Well, you never know until you try.
Now I want to solve the same problem in C++, C# and Python.
C# showed me that there are problems with cross-platforming. I have to use X86 libraries on X64. When I gave the project to another person, he could not run it.
I believe that there should not be such problems.
Java is better than C# in terms of cross-platform. Now I'm looking at C++ and Python.
java is better in terms of cross platform because it compiles into its own byte code then its runtime will execute that byte code (although C# compiles into ILcode)
i have to add that both of C# and java code are decompilable
@jonikster, your leaping too high up the latter. That is, your wanting to develop games your definitely not ready for, and that's going to set you up for early failure. You need to start small, then jump to bigger and bigger things.
Ethin, Now I would like to develop a simple game field with sound objects in C++, C# and Python and make my choice of language and start developing in this language.
1 very good person told me that C++ is not effective now for games. I'm inclined to believe this person, because this man has developed a great game, in which many played.
Now I will not ask about the choice of programming languages, because I understand that this is pointless. I must try to try and decide.
Pointers are rather straight forward and have to deal with RAM. All the programs on a computer run in memory, or the available RAM that you have, the operating system, sound drivers, screen readers, and even the web browser your using right now. All of these store information in memory, and the operating system manages which program gets which part of memory to work within to ensure they don't step on each others toes. When you allocate space in a language like C++, the operating system will clear up a spot in memory if one is available and return a pointer, or reference to that point in memory for you to store your information in. If you store more data in it than the space you requested however it can overwrite another part of memory and potentially mess up another programs data, which is referred to as a [buffer overflow]. Another problem is if programs don't let the OS know their done with the memory they've been allocated, ending without releasing it, keep calling the OS for more and more space in RAM, or asking for more space faster than it can clear it up, which is referred to as a [memory leak].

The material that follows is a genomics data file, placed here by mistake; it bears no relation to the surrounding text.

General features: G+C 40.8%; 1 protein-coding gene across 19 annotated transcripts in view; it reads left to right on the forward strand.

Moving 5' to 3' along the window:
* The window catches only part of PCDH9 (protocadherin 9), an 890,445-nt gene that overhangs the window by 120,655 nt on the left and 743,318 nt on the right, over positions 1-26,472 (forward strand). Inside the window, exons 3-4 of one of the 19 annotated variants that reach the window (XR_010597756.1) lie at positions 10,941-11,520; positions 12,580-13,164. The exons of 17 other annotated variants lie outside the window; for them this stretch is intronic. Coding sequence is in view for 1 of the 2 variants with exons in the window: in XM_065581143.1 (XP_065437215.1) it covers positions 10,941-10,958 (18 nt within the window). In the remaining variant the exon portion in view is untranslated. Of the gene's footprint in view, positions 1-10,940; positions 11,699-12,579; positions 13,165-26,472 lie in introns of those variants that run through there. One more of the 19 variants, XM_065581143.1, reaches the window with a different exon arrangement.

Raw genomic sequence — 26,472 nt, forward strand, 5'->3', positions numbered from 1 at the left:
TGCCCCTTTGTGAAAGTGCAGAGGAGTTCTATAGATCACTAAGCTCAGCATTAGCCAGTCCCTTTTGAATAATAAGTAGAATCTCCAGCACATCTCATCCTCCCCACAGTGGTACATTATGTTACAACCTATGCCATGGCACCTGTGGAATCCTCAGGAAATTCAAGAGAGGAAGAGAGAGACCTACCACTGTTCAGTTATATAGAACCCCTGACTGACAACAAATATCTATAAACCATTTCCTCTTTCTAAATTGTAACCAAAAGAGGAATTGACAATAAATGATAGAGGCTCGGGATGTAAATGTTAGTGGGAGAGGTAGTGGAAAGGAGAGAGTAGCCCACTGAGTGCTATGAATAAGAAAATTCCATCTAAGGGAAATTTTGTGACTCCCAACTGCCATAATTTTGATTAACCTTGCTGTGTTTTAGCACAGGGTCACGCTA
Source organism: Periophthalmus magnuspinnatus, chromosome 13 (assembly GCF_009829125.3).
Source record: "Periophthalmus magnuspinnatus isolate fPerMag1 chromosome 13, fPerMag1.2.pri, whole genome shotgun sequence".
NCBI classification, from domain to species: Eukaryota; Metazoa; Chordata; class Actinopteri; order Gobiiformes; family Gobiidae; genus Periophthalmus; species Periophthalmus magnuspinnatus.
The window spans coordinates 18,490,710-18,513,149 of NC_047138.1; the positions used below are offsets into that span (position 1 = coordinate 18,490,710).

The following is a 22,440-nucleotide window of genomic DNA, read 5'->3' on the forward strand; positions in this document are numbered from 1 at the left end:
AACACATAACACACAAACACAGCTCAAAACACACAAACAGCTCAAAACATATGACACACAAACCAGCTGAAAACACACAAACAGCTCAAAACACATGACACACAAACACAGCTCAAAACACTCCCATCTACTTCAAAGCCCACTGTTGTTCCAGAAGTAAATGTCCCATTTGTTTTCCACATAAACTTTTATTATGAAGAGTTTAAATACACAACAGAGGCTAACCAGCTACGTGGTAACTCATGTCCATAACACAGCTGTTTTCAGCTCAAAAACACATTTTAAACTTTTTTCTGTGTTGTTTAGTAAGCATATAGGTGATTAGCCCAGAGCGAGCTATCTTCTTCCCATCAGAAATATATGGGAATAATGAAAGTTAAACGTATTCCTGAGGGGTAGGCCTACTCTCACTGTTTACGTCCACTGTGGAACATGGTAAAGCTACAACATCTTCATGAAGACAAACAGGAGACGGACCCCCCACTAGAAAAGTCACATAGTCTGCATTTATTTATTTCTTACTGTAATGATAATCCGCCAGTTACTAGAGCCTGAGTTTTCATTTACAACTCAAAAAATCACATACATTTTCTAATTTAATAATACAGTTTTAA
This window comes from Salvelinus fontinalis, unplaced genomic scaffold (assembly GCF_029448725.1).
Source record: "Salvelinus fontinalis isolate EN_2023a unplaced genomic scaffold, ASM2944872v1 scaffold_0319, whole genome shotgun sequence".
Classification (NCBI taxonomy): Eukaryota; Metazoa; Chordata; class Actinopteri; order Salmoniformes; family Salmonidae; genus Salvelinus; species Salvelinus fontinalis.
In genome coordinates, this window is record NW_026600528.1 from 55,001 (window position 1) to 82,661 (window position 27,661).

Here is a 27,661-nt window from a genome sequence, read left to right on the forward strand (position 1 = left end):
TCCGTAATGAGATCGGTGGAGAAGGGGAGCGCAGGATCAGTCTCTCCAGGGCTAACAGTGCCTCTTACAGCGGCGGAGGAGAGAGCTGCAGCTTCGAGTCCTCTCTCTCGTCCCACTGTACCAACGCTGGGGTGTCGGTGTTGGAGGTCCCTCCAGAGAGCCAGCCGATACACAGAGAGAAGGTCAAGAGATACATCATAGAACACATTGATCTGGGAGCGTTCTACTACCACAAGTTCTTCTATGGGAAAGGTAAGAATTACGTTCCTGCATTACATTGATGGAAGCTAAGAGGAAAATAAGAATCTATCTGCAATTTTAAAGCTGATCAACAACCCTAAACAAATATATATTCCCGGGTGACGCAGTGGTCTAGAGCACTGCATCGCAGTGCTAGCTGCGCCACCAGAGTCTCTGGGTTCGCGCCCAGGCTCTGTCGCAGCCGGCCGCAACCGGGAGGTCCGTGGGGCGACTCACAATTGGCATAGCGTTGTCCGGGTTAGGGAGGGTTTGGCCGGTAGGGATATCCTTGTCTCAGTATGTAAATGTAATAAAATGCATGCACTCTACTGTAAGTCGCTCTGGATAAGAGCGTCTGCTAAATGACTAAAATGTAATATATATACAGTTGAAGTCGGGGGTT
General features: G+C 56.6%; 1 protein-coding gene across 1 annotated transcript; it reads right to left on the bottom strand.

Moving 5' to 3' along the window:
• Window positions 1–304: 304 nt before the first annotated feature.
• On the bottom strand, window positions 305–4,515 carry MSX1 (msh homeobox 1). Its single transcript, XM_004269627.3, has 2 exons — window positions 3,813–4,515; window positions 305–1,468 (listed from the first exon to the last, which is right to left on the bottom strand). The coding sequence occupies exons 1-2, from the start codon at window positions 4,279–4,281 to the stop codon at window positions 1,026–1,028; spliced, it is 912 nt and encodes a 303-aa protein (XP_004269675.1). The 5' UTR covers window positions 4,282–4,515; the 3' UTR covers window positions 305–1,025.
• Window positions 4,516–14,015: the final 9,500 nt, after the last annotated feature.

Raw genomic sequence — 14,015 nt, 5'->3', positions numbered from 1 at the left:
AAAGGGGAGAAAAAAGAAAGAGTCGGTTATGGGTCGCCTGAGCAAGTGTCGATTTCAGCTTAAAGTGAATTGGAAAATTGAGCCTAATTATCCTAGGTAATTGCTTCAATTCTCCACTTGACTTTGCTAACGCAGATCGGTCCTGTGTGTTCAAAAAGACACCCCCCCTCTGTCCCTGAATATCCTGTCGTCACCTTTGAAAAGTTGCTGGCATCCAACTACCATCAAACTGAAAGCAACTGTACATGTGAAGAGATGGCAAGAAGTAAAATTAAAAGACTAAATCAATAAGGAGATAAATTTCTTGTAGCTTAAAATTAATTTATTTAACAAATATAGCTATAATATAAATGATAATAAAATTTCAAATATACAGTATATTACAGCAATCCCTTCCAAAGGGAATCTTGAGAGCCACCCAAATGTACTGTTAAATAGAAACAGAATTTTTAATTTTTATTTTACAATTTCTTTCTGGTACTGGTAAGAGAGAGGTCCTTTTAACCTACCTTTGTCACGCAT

Something to think about is if you understand how GTA or COD works, how the world is loaded, pathfinding, AI, etc. it gets a lot easier to know how to implement that in other languages, and familiarity with various packages, libraries, and languages can help you understand the potential pitfalls you might encounter with things like cross platform support, different system configurations, implementation, etc. So something to work towards may be breaking down each element of your larger goal into its own project, like making a small game to test and figure out pathfinding, or another small game to test and optimize environment loading, another for AI, etc. Then gradually weave what you've learned from those projects into your larger project as you go.
For me, evaluating myself is key, I take what I already know and weave elements into a project that I don't know about. So I am forced to do research and learn, but its not so overwhelming that I feel like I simply can't do it. I also test often, that way when something isn't working, I don't have 20 reasons why, I might have 3.
@jonikster, I'd liek to address your point that C++ is not a good programming language for games by correcting you -- C++ is a very viable programming language for games. Games such as Boarderlands, a Video Game, was developed using UE4 and C++. Other games such as the Quake series, Doom, Garry's Mod, etc. were also developed in C++. Other games are entering the game marketplace; C# is used as a programming language for platforms such as Xbox, though C++ is still used for DirectX games which are deployable on Xbox.
Ethin, I said that I was told that now I can solve my problems in other languages by writing less code, having spent less time. That for my tasks I do not need to use C++.
There is a behavior among some programmers, I've only ever seen it over the net, not in the few coders I know personally, but they can't be objective about stuff like which language to use, so you need to evaluate what they're saying and make your own decision based on whether you think they're doing this. For instance, if they speak with a fiery passion, like they're preaching to you almost, yeah, in that case you might be wise to take what they say with a grain of salt. Not that they're necessarily wrong, but their views are obviously colored. Now, if someone can lay out the pros and cons logically, and without emotion, I'd be more inclined to trust that person. I would recommend you continue as you have stated here, write a small game in all the languages that interest you, see which feels most comfortable to you. That's really the only way to know.